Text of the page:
B MI View: Upstream development in Slovenia's small hydrocarbon sector will remain limited within a lower oil price environment. While t here are glimmers of hope in the oil and gas segment attributed to the Ascent-operated Petisovci tight gas project, t he initiative is facing continued regulatory and funding headwinds, thereby informing our modest upstream outlook. We acknowledge upside risk to our forecast in the event of its start-up, however, overall volumes are likely to be relatively modest, with imported Russian gas set to dominate supply for the foreseeable future.
|e/f = BMI estimate/forecast. Scource: EIA, BMI|
|Crude, NGPL & other liquids prod, 000b/d||0.3||0.3||0.3||0.3||0.3||0.3||0.3|
|Dry natural gas production, bcm||0.0||0.0||0.0||0.0||0.0||0.0||0.0|
|Dry natural gas consumption, bcm||0.9||0.9||0.9||1.0||1.0||1.0||1.0|
|Refined products production, 000b/d||0.0||0.0||0.0||0.0||0.0||0.0||0.0|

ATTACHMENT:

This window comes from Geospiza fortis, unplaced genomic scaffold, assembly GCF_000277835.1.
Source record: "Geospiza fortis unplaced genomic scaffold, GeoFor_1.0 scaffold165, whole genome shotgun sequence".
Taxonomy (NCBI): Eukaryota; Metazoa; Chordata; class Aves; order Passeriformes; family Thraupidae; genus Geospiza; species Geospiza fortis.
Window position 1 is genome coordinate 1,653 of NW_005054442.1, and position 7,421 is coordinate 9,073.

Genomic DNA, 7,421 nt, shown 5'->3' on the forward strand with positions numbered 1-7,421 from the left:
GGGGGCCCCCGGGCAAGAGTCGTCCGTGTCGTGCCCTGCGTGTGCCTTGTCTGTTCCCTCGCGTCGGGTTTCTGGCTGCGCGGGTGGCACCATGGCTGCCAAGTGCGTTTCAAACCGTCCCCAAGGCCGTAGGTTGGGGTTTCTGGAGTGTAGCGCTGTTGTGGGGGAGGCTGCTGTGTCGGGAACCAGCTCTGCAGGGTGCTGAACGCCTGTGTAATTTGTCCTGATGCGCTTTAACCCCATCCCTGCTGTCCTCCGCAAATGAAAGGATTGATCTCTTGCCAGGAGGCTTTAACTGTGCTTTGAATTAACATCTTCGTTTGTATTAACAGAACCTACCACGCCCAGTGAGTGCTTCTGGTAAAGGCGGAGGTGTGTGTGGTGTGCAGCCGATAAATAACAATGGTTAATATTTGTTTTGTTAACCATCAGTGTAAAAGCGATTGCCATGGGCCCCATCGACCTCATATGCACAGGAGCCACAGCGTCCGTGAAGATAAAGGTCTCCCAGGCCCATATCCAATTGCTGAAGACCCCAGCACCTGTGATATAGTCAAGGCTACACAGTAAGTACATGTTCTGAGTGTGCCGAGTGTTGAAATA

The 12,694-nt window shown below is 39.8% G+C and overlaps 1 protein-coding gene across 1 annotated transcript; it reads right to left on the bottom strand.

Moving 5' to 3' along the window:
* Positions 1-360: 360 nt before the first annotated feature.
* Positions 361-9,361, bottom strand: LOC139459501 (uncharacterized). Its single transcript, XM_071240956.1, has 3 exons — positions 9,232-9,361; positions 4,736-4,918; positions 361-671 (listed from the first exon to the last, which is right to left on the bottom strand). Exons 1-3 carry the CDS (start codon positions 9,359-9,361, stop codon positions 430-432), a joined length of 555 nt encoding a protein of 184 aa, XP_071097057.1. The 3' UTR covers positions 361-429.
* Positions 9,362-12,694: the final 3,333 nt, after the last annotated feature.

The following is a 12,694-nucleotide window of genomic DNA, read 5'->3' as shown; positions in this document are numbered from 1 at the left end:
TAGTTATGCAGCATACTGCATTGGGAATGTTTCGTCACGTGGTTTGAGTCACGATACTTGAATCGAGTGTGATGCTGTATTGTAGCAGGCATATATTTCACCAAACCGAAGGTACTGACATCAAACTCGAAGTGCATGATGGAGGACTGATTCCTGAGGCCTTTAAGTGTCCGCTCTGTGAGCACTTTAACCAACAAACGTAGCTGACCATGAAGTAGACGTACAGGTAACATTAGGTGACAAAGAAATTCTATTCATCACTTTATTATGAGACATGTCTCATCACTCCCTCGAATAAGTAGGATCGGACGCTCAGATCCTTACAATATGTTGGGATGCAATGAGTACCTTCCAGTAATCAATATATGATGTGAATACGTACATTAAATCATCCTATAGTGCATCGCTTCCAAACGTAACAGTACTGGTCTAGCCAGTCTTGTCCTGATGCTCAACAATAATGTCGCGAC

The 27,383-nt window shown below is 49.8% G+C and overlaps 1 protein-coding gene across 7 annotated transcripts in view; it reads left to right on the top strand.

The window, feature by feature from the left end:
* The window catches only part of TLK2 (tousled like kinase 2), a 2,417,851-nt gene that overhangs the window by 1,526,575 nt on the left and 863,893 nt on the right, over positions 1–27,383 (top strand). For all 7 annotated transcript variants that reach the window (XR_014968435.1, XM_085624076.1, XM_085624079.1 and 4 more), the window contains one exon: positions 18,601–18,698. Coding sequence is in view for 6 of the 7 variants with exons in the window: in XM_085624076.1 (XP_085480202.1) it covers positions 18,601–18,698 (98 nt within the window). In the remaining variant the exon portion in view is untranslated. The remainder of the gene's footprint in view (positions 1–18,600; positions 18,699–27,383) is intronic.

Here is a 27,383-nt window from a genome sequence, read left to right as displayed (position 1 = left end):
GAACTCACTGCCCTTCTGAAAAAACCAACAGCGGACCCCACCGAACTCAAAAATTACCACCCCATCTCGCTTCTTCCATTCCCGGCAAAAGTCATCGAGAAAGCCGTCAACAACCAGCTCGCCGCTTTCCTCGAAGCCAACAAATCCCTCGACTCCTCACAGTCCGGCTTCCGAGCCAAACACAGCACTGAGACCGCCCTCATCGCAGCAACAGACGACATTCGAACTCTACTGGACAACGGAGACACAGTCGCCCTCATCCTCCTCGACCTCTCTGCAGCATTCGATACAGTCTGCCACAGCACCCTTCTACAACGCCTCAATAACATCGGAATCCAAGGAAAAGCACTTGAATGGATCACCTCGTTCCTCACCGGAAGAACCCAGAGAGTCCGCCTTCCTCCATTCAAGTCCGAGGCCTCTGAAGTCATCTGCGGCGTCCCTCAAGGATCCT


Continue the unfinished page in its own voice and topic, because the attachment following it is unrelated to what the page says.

|Refined products consumption & ethanol, 000b/d||51.7||49.8||50.3||51.1||51.5||51.9||52.5|
The main trends and developments in Slovenia's oil and gas sector are:
Upstream development will remain limited as lower commodity prices weigh on project plans over the course of our 10-year forecast period.
Slovenia will remain a net importer of both refined fuels and natural gas for the foreseeable future as limited domestic supplies are coupled with rising demand from an improving macroeconomic outlook.
A lack of supply infrastructure means a more dramatic rise in refined fuels demand is unlikely. 2014 consumption is estimated to have dropped by 1% as the economy remained stagnant. However, consumption will pick up modestly beginning in 2015, reaching an estimated 52,600b/d by 2024, met entirely by imports.
Independent explorer Ascent Resources has recorded promising results from fracture stimulation at its Petisovci tight gas project. While first production was initially expected by end-2014, the project has suffered from continued delays which we expect will continue for the foreseeable future.
Delays to the project are attributed to the lack of pre-existing Slovenian regulatory infrastructure which has delayed many of the permit requests being processed for the facility. Additional slowdowns are ascribed to new EU tendering obligations the country adopted in 2013.
More recently the decision by the state-owned electricity company to construct a new high voltage power line in the vicinity of the existing gas processing plant has resulted in additional months of delays.